The lower leg weakness that hindered Vikings receiver Jerome Simpson during Sunday's 30-7 victory over Tennessee was caused by a back problem, according to an NFL source.
Simpson underwent a magnetic resonance imaging exam Monday in an attempt to diagnose the strange weakness he felt in his leg.
The MRI revealed a back issue, the specifics and severity of which are not yet fully known.
Simpson will undergo further testing and visit with additional doctors Tuesday. But at present, according to the source, Simpson's injury isn't thought to be serious.
The speedy receiver was bothered throughout the Sunday's game by the ailment, which apparently sprung up out of the blue.
Vikings coach Leslie Frazier said Simpson woke up Sunday with numbness and weakness in his leg and reported having difficulty pushing off as he went through some of his pre-game warm-up exercises.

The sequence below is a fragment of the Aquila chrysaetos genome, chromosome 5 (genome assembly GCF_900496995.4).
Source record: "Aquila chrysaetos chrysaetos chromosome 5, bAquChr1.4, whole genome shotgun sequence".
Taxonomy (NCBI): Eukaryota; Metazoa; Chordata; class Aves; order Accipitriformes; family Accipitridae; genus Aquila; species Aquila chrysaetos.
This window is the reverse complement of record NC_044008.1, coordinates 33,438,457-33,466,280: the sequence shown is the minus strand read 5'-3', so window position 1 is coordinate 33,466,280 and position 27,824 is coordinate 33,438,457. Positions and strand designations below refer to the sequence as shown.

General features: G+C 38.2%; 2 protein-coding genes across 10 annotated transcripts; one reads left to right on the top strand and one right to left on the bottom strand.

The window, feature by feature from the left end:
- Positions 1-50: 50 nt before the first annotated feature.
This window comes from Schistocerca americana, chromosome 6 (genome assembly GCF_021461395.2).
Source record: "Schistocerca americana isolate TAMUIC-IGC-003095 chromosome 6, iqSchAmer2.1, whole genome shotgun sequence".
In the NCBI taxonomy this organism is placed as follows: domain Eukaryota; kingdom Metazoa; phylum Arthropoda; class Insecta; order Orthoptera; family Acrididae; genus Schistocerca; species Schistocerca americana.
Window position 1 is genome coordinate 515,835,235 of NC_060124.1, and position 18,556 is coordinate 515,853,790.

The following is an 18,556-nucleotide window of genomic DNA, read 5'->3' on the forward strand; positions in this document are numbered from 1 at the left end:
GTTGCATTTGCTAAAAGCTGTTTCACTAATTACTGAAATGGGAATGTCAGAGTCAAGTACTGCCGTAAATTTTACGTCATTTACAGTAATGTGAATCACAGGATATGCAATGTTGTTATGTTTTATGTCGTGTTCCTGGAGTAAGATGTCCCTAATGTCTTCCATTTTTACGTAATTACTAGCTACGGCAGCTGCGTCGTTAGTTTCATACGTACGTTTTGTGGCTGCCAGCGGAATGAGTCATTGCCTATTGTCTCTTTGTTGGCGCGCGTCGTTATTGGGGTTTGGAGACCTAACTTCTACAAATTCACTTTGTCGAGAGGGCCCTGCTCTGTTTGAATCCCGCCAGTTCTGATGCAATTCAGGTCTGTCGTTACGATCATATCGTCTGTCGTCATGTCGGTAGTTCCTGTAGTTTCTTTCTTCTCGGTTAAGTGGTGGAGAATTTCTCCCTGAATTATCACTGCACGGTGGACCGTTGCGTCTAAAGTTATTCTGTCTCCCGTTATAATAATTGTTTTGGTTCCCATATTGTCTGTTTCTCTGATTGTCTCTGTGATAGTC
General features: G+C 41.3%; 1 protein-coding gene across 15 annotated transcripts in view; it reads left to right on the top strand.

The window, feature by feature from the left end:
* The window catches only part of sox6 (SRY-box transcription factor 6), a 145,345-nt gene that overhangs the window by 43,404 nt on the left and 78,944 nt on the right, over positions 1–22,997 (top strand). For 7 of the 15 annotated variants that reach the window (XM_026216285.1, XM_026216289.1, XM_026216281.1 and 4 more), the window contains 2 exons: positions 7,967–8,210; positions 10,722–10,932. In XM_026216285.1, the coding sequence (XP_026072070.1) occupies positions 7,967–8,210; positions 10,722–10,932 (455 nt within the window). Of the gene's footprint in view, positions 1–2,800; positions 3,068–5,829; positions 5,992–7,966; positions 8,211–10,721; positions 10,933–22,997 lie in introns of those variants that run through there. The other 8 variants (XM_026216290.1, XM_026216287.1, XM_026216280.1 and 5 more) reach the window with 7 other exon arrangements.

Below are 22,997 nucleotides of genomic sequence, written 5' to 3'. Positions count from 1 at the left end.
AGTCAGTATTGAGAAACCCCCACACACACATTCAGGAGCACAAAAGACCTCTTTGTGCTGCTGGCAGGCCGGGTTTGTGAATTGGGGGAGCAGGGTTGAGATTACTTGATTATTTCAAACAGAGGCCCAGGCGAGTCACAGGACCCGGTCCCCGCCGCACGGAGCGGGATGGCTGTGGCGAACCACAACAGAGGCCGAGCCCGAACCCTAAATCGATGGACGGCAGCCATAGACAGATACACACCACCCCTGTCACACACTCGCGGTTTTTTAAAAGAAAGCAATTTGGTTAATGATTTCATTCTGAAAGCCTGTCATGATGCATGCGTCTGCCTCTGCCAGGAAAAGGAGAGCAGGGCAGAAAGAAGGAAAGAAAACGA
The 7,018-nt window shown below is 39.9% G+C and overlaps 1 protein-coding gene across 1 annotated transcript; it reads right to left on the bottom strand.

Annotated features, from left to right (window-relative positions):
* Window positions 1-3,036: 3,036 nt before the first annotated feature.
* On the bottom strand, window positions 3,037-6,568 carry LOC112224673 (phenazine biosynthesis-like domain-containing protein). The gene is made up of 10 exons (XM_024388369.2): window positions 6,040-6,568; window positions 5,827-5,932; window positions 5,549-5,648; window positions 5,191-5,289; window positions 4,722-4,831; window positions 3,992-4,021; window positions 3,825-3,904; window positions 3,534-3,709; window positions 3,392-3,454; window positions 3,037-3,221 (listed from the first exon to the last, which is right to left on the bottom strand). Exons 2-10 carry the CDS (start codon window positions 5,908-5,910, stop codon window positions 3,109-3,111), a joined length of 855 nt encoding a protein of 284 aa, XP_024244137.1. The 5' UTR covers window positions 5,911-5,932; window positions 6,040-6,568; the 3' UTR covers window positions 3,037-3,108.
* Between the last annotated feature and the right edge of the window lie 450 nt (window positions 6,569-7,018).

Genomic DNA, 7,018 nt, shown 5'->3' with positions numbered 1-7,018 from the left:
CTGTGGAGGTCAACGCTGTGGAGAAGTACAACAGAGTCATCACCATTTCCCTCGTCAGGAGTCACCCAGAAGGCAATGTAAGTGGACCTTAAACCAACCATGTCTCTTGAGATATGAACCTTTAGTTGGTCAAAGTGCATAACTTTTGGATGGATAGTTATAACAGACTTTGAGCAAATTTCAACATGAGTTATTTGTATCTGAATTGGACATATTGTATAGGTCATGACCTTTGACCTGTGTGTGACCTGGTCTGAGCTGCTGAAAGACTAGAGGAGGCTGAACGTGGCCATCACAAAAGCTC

Most troubling to Simpson was the fact that he had never experienced anything similar.
"This was completely new to him," Frazier said. "So as you can imagine it scared him and had him alarmed."
Simpson practiced full-out all last week and was never even on the injury report.
In fact, against a weak Tennessee pass defense, Frazier said the Vikings "had a big package for Jerome," expecting him to be healthy and play a big role.
But Simpson told Frazier and head athletic trainer Eric Sugarman before Sunday's game that his leg wasn't feeling right. Frazier said team doctors didn't see any harm in clearing Simpson to play.
Simpson dropped the first pass thrown his way on the first drive and came back to the sideline frustrated.
He wound up playing only 24 of the team's 69 offensive snaps and didn't have a catch, consistently bothered by the weakness and numbness in his leg.
"We were hoping as time went on he would regain that feeling during the course of the game," Frazier said. "In talking to the doctors they felt like that was possible. And it did get a little bit better but not to the point where he felt completely comfortable."